|Hoskins's drug store would have looked much like this one.|
Courtesy Montana State University Libraries
Wednesday, November 20, 2013
Evolution of the Drug Store
Butte druggist C. B. Hoskins had been in the pharmacy business more than forty years when he reminisced in 1931. When he started in the business in 1883, he had to make his own mixtures, fluid extracts, pills, and emulsions. He had to know his ingredients and the effects they would bring. There were not so many items in the inventory, but the reactions they caused were very well understood. Physicians carefully monitored their patients, and if the prescribed drug did not work, physicians blamed the pharmacist for not correctly mixing the doctor’s prescription.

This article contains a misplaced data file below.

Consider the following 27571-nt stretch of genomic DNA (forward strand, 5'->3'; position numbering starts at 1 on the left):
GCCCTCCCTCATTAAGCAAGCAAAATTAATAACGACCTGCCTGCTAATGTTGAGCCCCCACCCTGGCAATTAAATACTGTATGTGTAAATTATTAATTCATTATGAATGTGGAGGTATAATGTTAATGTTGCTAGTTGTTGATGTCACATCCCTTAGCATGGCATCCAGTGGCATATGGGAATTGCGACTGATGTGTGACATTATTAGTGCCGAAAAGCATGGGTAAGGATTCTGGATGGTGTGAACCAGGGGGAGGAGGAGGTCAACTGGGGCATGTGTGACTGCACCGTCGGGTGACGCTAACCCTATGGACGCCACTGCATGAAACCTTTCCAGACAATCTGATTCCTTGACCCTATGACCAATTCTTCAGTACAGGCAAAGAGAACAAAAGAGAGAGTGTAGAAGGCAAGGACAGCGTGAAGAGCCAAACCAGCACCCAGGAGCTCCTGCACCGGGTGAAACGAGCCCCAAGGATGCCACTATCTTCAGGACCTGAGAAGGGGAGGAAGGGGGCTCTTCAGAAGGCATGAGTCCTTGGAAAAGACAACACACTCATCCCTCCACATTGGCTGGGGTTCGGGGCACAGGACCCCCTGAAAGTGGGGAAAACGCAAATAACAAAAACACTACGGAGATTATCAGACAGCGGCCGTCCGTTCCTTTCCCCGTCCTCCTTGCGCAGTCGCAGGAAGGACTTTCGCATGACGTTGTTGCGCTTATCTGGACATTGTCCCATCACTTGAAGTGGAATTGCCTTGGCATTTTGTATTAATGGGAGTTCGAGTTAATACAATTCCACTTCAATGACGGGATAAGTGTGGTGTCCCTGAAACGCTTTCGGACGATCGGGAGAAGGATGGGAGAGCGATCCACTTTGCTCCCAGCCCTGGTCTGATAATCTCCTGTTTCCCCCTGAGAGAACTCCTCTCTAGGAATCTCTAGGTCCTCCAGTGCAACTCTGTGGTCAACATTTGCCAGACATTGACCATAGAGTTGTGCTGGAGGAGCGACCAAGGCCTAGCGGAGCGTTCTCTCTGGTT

A druggist usually had an apprentice who learned the trade under him. Druggists were responsible for all aspects of their apprentice’s education. Many highly skilled druggists never saw the inside of a school. Hoskins pointed out how things had changed. Fifty years ago, he recalled, druggists made all the pills. But by 1930, there were so many manufacturers that druggists had become only servers. The shelves were stocked with pills of all kinds, ready made. All you had to do was count them out, and the druggist, once paid for his knowledge of mixing, now made only a small service charge. Radio advertising created a demand for a number of things, and unlike printed advertising that carried responsibility for the product, radio advertising could say anything with no consequence. Hoskins went on to lament that the student of today who went to pharmacy school learned all kinds of chemistry that really didn't help him in the job. He should be learning other skills, he said, like stocking notions, selling hardware, and making ham sandwiches.